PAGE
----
A combined genetics and genomics approach to unravelling molecular pathways in coeliac disease

Novartis Found Symp. 2005;267:113-34; discussion 134-44.


Coeliac disease (CD) is a complex, inflammatory disorder of the small intestine induced by gluten. It is common and has a prevalence of approximately 1:200 in Western populations. A major known susceptibility locus for CD is the HLA -DQ locus. However, the genetic contribution of this region is limited to approximately 40%, so non-HLA genes must also be involved in the disease aetiology. Genetic studies have so far identified multiple loci that may potentially be involved in disease aetiology, although the majority of these loci are expected to point to genes with a small effect. A major CD locus on chromosome 19 was recently identified in the Dutch population. Interestingly, there is some marked overlap when comparing genetic linkage studies conducted in different autoimmune disorders, suggesting that common pathways contribute to these diseases. This knowledge may eventually help in identifying some of the disease genes. To identify the true disease-causing genes, linkage analysis needs to be followed by genetic association. Because of the nature of the probable mutations, it is to be expected that the investigation of gene expression data can assist in selecting candidate genes from linkage regions. Furthermore, expression data will point to the molecular pathways involved in the disease pathogenesis.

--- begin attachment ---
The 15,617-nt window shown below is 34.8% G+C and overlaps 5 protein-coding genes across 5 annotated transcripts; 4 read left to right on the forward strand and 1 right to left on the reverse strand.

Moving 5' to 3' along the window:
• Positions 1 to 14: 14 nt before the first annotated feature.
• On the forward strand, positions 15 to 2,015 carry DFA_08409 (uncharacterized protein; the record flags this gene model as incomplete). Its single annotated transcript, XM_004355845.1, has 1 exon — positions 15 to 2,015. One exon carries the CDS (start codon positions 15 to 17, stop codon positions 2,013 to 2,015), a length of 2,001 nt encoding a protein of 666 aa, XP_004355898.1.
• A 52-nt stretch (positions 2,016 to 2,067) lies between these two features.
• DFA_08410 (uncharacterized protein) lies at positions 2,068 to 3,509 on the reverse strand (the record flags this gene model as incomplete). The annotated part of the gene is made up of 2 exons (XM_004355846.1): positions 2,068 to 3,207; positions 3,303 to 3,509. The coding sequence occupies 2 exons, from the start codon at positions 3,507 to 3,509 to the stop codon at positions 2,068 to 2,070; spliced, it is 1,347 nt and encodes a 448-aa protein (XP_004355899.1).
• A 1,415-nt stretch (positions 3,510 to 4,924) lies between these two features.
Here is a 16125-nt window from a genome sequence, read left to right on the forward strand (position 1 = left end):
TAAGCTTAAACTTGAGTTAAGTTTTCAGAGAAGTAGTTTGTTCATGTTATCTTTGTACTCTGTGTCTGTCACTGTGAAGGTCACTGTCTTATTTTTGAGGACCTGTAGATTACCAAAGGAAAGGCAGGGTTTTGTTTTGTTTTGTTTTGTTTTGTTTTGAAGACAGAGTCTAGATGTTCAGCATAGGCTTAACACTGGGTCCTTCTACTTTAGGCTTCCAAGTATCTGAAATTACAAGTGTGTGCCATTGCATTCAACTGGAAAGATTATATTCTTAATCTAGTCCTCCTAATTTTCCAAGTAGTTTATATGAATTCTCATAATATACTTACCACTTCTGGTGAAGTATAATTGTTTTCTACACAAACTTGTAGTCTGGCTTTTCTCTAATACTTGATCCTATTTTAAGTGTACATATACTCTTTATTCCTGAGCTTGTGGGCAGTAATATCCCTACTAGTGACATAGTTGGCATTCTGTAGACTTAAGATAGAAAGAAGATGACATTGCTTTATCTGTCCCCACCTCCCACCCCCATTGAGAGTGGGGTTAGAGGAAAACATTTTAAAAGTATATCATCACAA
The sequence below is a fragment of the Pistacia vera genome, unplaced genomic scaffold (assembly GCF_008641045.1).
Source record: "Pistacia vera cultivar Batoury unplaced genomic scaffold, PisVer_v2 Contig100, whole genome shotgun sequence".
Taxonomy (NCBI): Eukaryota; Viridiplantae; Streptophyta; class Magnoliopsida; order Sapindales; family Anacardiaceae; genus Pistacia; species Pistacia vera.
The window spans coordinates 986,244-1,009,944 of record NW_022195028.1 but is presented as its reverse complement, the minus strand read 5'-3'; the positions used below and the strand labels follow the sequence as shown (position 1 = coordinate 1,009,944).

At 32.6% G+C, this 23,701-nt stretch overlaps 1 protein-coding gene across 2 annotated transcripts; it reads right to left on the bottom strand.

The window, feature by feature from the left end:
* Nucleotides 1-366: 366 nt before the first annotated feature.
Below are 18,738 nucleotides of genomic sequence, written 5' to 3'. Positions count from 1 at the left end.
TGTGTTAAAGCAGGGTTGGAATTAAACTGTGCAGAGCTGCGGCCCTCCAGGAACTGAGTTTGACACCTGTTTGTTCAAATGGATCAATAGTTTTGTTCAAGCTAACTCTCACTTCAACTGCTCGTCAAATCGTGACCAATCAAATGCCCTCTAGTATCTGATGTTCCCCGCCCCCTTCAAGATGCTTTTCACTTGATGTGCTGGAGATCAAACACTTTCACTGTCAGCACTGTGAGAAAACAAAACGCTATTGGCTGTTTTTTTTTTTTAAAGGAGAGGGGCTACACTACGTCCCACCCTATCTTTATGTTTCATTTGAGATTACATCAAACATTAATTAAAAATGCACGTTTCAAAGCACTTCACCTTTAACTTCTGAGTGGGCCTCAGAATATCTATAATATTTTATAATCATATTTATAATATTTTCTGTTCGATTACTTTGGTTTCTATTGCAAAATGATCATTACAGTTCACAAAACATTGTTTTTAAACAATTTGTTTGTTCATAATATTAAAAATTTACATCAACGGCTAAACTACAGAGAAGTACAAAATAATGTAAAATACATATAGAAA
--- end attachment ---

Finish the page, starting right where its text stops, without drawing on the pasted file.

Publication types

  • Research Support, Non-U.S. Gov't

MeSH terms

  • Celiac Disease / genetics*
  • Genetic Linkage
  • Genetic Predisposition to Disease*
  • Genomics*
  • HLA-DQ Antigens / genetics
  • Humans


  • HLA-DQ Antigens